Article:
I’m 62 and I have a friend. I know, both facts seem unlikely but they’re true. He’s an ex-motocross racer, a black-belt at Taekwando and runs a tattoo shop here in England. He is of course heavily tattooed, muscular and slightly abrasive to put it politely. He’s about my age but when he hit 50 he rang me to say:
“Guess what I got in the post today, on my 50th birthday. A brochure for a Stannah effing Stairlift”.
I have removed most of the expletives. Some simpering young marketing exec thought that this man at 50 would welcome a brochure that inferred he couldn’t walk upstairs on his own.
Even those of us who perhaps look more our age switch off from this sort of approach. I remember reading a retired marketing man talking about his own industry’s shortcomings:
“I see an ad for a ship’s cruise, with this grey-haired man in a cardigan, sitting on a deckchair smiling at the sea. And I get it, I’m meant to empathise with him, that’s meant to be me. But I instead recoil, and go the other way.”
If I had to summarise what’s wrong with all of the above it’s that none of it displays the slightest suggestion of adrenalin, danger, sex, risk, or testosterone.
Why is that? One reason is that simpering marketing executive I mentioned earlier. Look at them. They’re 12. Now, far be it from me to be rude about GenerationZ, after all, they’re a cohort I focus on professionally, but think about it this way. On a hillside a fair distance away there are two people standing, one nearer, one further. Through binoculars it’s actually quite difficult to see what sort of distance is between the two figures, they both seem to be roughly equidistant.
So it is with a young person looking at someone much older. Whether you’re 58 or 75, the gap from their young perspective is quite hard to see. As Paul Long pointed out in an earlier post, not only is ageism rampant in marketing offices, only 19% of the workforce is likely to be over 55. They can’t see that far ahead.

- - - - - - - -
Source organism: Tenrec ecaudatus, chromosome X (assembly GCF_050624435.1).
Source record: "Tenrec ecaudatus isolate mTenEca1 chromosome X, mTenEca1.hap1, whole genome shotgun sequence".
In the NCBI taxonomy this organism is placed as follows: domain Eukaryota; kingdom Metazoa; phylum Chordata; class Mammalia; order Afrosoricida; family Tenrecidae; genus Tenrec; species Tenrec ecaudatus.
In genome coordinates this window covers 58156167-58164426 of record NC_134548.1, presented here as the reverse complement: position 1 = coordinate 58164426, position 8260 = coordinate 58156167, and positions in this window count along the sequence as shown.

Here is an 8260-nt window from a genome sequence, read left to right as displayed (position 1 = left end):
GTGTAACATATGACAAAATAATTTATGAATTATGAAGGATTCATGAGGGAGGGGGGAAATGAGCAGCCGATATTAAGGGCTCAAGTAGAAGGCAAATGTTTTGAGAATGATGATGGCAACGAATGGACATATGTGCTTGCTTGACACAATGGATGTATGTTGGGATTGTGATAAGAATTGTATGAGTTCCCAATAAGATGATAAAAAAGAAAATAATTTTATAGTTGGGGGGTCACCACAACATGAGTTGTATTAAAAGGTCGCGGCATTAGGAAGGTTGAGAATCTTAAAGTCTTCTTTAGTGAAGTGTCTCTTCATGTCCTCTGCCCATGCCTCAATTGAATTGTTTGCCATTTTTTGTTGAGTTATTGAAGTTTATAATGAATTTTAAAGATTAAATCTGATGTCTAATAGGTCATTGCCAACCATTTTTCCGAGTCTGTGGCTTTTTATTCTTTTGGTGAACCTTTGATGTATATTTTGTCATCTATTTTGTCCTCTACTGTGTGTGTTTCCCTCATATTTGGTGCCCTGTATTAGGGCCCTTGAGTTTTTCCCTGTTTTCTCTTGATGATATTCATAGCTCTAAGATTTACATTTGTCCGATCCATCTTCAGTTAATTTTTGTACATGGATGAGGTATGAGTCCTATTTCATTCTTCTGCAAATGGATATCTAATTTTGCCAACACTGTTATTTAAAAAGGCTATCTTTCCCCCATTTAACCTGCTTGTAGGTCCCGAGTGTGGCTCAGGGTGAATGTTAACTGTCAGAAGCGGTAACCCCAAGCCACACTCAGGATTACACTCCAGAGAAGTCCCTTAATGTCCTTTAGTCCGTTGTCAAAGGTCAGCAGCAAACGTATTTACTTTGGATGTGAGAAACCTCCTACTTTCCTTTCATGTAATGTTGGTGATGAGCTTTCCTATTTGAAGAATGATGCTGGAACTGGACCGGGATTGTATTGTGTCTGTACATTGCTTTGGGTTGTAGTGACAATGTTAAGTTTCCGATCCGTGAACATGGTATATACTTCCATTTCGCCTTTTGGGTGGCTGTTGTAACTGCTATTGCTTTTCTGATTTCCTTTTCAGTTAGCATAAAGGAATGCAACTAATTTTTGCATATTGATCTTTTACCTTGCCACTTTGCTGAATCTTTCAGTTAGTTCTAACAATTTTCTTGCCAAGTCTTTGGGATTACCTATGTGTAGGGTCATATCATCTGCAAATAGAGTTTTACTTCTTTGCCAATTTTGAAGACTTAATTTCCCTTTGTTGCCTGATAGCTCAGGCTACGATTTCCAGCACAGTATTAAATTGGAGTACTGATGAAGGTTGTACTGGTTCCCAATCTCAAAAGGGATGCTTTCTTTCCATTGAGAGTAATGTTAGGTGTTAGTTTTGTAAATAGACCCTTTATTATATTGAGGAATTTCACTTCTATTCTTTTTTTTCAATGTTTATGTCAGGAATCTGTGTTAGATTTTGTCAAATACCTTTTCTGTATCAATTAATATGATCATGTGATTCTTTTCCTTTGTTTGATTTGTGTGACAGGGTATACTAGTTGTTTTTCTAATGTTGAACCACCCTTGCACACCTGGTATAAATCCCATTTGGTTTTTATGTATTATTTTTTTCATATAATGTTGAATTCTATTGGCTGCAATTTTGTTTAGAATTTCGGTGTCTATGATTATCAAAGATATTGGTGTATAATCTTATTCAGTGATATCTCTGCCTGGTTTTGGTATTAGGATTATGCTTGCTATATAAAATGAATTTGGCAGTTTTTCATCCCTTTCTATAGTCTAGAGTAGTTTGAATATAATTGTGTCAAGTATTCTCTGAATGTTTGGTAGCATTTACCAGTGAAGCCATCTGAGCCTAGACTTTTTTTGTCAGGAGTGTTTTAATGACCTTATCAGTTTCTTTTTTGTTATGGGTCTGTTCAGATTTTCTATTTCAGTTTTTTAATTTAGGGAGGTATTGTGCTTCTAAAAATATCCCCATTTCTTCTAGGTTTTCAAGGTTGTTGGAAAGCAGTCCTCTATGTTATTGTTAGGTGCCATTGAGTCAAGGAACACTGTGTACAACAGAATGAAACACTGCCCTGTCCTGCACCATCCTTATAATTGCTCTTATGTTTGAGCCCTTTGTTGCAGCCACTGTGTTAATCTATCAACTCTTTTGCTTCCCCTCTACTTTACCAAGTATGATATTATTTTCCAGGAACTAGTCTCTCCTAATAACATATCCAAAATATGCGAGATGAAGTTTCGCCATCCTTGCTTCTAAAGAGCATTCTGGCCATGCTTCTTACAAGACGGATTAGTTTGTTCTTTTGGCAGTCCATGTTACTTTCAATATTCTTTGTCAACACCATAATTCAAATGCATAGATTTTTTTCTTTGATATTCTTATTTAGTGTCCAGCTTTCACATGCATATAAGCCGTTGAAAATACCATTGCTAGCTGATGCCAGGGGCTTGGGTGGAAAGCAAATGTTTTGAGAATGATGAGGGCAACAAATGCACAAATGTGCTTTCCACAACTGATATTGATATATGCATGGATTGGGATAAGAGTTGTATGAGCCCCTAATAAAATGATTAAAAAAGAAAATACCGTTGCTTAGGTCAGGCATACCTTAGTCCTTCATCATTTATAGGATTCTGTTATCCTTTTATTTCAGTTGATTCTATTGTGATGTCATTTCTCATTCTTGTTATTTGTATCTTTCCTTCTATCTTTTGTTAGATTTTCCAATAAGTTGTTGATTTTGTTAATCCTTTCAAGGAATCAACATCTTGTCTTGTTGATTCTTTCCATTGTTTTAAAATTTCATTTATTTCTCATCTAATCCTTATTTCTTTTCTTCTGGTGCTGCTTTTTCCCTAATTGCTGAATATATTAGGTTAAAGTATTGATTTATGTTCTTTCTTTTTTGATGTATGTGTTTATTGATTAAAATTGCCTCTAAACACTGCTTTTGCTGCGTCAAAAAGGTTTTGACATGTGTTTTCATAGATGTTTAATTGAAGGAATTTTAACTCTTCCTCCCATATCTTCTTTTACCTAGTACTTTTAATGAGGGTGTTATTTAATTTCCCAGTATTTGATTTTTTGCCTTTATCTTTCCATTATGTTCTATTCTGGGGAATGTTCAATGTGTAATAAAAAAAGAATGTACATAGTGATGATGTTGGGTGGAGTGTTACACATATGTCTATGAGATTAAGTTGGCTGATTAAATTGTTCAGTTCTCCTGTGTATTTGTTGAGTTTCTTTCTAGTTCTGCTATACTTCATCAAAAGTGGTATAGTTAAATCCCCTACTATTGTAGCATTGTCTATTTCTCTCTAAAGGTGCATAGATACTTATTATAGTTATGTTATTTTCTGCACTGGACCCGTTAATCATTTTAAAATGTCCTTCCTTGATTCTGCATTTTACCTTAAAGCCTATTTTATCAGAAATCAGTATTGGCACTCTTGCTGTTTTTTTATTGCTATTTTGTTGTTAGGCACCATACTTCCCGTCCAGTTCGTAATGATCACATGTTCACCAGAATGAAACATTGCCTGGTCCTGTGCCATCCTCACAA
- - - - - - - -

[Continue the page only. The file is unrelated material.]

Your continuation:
And, anyway, if you’re, like, 65, and retired, what’s the difference between that and dead? It’s not like, eeww, you still have sex, at least not with anyone else.
So they think they’ll attract our dollars by showing us a grey-haired chap dead-heading his roses (oh the symbolism) or polishing his classic car (yes, old car with a curious charm, yet slow, not very reliable, and with an embarrassing tendency to break down and leak).
And, if you’re in the USA, they’ll also bombard you with adverts that tell you that your dick doesn’t work, your teeth are falling out and your ass is an unexploded bomb.
We don’t have to take this. We don’t have to accept the views and judgments of those who may be in charge of marketing but who are barely old enough to be in charge of their own shoelaces. They’re nice people, and one day they’ll be like us, but in the meantime, we need to find some adults in the room to take our readily offered money, time and attention. If not it won’t just be our asses that explode.
Graham Scott has been a professional award-winning writer and author for 40 years and has run his own agency and so understands the complexities of bringing motivated new talent into the marketplace – and retaining it. He has rough-travelled extensively and has a penchant for axe throwing and single malt whiskey, although ideally not at the same time
Graham Scott is Head of Content at GenZ Insight. www.genzinsight.com
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